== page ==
By now it seems like everyone and their fake online girlfriend has written something about the Manti Te’o/Lennay Kekua scandal, but I still feel the need to throw my helmet in the ring.
Since the news of the scandal broke last week, all that’s been talked about is whether Te’o was complicit in the trickery or was just a victim of someone else’s cruel ploy. The evidence points strongly to the latter, but the more we find out about this hoax the less I care about the evidence.
Because either way, I feel really, really bad for Manti Te’o.
The media has such a chip on its shoulder for missing this story — rather, unknowingly misreporting it — for several months that it’s determined to pin down the truth, once and for all. That’s the media’s job. Even the analysts are playing judge on this one, and if there’s any sympathy expressed for Te’o it always comes packaged with the token “if he’s telling the truth.”
That skepticism has, as it often is, been passed on to the public. But here at Stanford — one of the 13 teams Te’o played against this season, and a school that was supposedly Kekua’s alma mater — 99 percent of us had never heard of Te’o’s girlfriend until a week ago. Most of us at The Daily, even within the sports section, had never heard the name “Lennay Kekua.” So why do so many of the people I talk to feel angry at Te’o or almost offended by this whole thing? You can’t be misled if you weren’t led in the first place, so even if Te’o was lying all along it really isn’t a personal matter for any of us.
But it is a profoundly personal matter for Manti Te’o, which is why this story, regardless of what you believe his part was in the proceedings, is flat-out sad.
We know that Te’o had been lying since December, when he received a phone call from Lennay several months after she had supposedly died. This came just two days before the Heisman Trophy ceremony, when Te’o’s story was getting as much coverage as ever. How could you expect a kid our age, fresh off the shock of discovering someone he loved never really existed, to come clean and just ask for widespread embarrassment during his first significant foray into the national spotlight, after he had done nothing wrong himself?
And over the next month, as Notre Dame prepared to play in the BCS Championship Game, it would’ve been nothing short of selfish for Te’o to come forward and draw attention away from his team’s accomplishments that season and its national title hopes. So to avoid that distraction, he had to knowingly continue the very farce that had turned his life upside down for well over a month, all the while knowing the story could come out at any moment, as it did last week. If that’s not poetic injustice, I don’t know what is.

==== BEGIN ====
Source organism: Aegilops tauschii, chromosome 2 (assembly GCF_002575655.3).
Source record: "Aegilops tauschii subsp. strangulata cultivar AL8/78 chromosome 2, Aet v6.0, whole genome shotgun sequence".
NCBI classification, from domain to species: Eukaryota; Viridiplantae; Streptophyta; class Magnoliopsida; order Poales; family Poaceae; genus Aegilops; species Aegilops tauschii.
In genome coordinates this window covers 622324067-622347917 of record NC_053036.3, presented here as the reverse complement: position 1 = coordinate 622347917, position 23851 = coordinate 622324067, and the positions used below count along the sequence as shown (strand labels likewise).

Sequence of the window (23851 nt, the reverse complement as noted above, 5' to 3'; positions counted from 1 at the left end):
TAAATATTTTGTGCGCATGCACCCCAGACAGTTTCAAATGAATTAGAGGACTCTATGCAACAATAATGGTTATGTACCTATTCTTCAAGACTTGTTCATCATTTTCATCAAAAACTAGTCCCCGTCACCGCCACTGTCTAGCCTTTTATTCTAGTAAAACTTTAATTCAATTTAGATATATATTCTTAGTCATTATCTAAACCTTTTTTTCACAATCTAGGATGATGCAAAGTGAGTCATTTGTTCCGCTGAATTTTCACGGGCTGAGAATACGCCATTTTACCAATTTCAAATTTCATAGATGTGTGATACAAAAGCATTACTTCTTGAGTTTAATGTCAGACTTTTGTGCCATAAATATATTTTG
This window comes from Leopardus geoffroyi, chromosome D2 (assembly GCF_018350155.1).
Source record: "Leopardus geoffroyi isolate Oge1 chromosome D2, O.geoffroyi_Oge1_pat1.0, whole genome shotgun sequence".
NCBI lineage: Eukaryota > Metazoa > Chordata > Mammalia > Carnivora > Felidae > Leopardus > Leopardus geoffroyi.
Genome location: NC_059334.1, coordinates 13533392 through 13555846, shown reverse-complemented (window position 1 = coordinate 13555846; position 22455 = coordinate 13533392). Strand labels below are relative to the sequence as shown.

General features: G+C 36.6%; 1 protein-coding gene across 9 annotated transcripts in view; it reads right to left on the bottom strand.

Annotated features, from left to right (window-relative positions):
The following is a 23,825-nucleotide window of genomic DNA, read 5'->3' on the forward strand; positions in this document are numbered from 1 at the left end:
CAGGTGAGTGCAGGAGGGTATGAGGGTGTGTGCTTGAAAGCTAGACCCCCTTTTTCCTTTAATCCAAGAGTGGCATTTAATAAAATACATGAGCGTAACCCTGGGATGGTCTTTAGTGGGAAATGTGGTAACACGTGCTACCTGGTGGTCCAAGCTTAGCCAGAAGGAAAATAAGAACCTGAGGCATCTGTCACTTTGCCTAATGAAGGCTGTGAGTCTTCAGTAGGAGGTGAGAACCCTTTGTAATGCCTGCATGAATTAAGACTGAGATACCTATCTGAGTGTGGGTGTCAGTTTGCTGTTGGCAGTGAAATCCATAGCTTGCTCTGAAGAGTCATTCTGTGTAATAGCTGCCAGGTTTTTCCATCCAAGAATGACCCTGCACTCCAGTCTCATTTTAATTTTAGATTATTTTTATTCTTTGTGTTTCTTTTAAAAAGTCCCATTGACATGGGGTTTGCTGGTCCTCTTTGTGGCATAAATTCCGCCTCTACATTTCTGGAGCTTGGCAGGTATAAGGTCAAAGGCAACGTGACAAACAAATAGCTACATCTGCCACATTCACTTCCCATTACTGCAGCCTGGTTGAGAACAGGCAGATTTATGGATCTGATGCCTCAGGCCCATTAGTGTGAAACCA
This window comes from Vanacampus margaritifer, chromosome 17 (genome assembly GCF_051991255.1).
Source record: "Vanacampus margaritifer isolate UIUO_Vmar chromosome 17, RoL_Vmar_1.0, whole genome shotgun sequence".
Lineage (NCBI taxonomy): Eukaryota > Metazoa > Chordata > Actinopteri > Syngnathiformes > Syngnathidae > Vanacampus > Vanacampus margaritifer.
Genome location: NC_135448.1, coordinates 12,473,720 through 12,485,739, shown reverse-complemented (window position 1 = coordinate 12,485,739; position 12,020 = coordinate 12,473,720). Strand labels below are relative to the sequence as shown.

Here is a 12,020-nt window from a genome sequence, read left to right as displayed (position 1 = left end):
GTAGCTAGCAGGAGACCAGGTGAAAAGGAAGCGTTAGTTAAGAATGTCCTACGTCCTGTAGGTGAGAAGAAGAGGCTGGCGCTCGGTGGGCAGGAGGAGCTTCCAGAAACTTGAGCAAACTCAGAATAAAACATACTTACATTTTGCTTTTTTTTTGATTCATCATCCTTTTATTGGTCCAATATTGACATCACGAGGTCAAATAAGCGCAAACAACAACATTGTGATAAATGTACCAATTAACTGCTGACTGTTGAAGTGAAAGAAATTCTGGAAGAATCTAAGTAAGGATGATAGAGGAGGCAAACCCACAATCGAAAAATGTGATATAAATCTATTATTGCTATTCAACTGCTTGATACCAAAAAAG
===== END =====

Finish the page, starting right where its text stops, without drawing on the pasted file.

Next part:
(What’s lost in this is that Te’o’s crowning achievement — playing through the death of his grandmother and girlfriend on the same day — is no less impressive now than it was then, because he truly believed Lennay was dead.)
Let’s turn back the timetable a little bit, to the only other lie we know for sure Te’o has told: He admitted recently that he had never met Lennay in person despite having led his parents to believe otherwise. I know that public figures such as Te’o submit their personal lives for scrutiny — especially when they continue to tell their story, as Te’o did — but would you really like the last innocent lie you told your parents to become national news?
It’s also been suggested that Te’o, a Samoan, Mormon football player at a Catholic university, was sheltered when it came to his love life, and that he was somehow at fault for falling for this whole thing. I am honestly not qualified to discuss those cultural stigmas, but love isn’t something you’re taught — it’s something you feel. And if Manti Te’o says he loved Lennay Kekua, that’s good enough for me.
We’ve all been blinded by love before, made fools of ourselves. The sad part is that when it happened to Manti Te’o, it became the whole world’s business.
And as for the few holdouts who still believe Te’o was complicit in the hoax? If you believe that’s truly the case, you’re saying that one of the best defenders in the country — and Te’o was considered as such even before this season — playing for the most scrutinized team in college football still found the need to attract more attention for himself. You’re saying that such a skilled player was forced to live an extended lie and tell it to teammates, family and friends, for the sake of the Heisman, the NFL, whatever.
If that’s the pressure college athletes are put under, that’s as sad as anything.
Joseph Beyda was the one who posed as an NCAA rep and hired Nevin Shapiro’s lawyer. If you don’t understand the joke, email him at jbeyda “at” stanford.edu or follow him on Twitter at @DailyJBeyda.